For Lust of Knowing
Memoirs of an Intelligence Officer
Little, Brown and Company
Archibald Roosevelt, grandson of President Theodore Roosevelt and cousin of President Franklin D. Roosevelt, rose through the ranks of the American intelligence services to become one of the most prominent personalities in the Central Intelligence Agency. His important and exciting memoirs, in themselves a revealing personal odyssey, shed new light on the CIA and its critical operations in the time since World War II, particularly during the crucial years of the Cold War.
Fascinated as a young man by the Middle East, its peoples, its culture, and its languages, Roosevelt embarked on a lifelong quest for truth on the highways and byways of a journey toward a mythical Samarkand. The first leg of this voyage was with Operation Torch, which landed in North Africa in 1942, and as a military intelligence officer he worked his way through North Africa, Egypt, and the Levant, ending his army career as assistant military attache successively in Iraq and Iran.
Joining the CIA, he saw it evolve from a small band of pioneer field officers to a powerful organization. Roosevelt’s career spanned the beginning of our confrontations with the Soviets in Iran and Turkey through decades of crises since, at which he was often a firsthand witness, as at the Berlin Wall. He also did a stint at the Voice of America, where he established the programs to the Middle East, the Caucasus, and Central Asia, and his words, at least, reached Samarkand.
But above all, Archie Roosevelt’s vivid memoirs reflect the personalities and drama of his experience in the field. For more than three decades his work brought him together with such world leaders and influential individuals as General George Patton, the Shah of Iran, David Ben-Gurion, Gamal Abd-al-Nasser, John Foster Dulles, and the succession of CIA directors and their British counterparts. Arguing that intelligence fieldwork provides the necessary context for policymakers’ interpretation of major developments around the world, Roosevelt brings his particular insight to bear on such events as the Tehran Conference of 1943, which was the precursor to Yalta; the Azerbaijan crisis in Iran; the origins of the Cold War; the Cuban missile crisis; and the rising tide of nationalism and Soviet empire building in the Middle East. In the final section of the book, Roosevelt critically analyzes the CIA’s role in international events and crises, its recent controversial history, and its future direction.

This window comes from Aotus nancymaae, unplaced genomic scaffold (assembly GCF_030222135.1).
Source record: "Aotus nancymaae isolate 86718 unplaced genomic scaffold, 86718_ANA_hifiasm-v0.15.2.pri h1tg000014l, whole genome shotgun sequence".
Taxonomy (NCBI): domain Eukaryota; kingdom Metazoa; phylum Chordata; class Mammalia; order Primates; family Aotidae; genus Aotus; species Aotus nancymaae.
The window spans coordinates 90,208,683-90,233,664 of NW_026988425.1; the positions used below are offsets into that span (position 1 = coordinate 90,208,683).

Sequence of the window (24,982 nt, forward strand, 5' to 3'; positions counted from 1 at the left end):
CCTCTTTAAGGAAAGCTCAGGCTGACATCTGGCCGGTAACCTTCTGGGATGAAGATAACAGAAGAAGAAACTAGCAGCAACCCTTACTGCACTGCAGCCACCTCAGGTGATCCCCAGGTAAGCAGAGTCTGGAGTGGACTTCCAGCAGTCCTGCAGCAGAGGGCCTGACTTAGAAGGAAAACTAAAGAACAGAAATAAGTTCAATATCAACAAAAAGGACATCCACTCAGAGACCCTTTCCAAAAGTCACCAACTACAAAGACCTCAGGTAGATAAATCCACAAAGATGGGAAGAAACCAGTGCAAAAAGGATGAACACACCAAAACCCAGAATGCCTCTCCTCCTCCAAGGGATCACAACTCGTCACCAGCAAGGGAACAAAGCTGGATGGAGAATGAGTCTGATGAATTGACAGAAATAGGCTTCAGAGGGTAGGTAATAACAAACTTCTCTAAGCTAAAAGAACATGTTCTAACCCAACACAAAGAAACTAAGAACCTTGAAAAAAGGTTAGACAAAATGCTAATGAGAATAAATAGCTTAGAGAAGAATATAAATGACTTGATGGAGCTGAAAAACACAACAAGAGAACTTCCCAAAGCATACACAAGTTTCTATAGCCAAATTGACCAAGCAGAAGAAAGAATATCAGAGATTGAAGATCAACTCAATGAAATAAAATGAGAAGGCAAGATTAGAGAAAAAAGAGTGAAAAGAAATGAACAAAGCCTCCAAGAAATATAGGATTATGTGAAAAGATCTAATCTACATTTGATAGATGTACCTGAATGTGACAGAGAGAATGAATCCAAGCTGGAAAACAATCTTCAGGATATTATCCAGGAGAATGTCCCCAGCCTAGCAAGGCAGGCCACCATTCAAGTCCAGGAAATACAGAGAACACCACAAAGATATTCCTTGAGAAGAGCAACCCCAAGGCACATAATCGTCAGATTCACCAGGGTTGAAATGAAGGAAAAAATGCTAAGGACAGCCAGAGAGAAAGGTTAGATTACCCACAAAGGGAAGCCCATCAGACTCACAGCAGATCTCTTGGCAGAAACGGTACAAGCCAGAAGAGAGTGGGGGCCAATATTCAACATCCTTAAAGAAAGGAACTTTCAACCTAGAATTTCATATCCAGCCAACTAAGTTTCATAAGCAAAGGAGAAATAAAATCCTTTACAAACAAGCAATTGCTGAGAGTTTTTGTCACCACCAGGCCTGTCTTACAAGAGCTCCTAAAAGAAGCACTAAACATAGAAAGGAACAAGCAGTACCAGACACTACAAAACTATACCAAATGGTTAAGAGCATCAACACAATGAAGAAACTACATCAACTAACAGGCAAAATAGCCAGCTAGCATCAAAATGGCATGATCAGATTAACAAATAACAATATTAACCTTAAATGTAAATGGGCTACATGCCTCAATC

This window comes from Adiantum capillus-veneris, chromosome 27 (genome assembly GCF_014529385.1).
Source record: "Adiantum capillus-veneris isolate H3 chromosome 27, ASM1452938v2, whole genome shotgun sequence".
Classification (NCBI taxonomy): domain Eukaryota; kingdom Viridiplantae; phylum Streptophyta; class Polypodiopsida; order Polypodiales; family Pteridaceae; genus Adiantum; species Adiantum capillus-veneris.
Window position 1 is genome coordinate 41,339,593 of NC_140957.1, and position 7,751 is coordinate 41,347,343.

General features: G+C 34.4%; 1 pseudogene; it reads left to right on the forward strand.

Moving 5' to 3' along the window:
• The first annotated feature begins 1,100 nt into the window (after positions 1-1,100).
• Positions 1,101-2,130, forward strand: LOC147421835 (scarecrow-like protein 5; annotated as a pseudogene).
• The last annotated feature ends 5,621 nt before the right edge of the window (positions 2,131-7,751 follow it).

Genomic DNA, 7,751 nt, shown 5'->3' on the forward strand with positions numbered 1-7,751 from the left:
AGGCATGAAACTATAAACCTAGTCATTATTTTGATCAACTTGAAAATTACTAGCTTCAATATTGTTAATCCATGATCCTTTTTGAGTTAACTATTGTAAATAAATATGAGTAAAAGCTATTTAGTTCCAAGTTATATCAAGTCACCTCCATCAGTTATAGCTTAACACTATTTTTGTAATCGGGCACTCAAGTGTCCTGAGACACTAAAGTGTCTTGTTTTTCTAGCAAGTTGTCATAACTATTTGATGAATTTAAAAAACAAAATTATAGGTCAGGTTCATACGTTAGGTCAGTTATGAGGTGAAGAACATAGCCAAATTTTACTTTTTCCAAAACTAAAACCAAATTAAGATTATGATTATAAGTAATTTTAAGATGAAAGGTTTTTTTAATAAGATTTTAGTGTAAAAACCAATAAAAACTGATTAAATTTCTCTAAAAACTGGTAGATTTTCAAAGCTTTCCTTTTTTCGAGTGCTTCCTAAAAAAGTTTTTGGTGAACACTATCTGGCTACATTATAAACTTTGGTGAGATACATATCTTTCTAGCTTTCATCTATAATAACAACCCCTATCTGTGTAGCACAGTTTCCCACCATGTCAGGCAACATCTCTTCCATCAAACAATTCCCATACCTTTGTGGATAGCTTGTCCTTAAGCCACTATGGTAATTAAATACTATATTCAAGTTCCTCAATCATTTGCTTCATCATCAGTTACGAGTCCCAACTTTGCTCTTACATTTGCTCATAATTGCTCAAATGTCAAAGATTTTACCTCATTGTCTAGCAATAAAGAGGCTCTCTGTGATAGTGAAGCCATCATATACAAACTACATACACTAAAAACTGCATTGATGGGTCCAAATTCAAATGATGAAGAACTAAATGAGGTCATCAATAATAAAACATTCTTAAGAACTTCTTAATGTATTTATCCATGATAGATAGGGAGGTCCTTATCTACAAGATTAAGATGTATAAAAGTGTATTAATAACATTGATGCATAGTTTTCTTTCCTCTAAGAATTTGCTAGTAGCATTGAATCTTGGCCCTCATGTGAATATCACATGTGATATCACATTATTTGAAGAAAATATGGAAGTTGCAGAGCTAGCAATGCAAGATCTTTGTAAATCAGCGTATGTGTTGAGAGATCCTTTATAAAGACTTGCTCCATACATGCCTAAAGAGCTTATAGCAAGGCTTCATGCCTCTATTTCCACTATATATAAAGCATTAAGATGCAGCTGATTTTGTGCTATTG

Archie Roosevelt is a natural raconteur with a keen eye for social and political detail, whether observing the frictions between his own, Republican branch of the Roosevelt clan and their Democratic cousins in the White House, the arrival of the first Soviet agent in Baghdad, or the remote cultures of the Kurdish tribesmen and the Marsh Arabs of Iraq. His is a new and informed perspective on some of the significant political and historical events of modern times.
Since retiring from the CIA in 1974, Archie Roosevelt has been director of International Relations for the Chase Manhattan Bank. His wife, Selwa, formerly a journalist and editor, is chief of protocol of the United States. When not serving abroad, since the early 1950s the Roosevelts have been active participants in the Washington and international scene.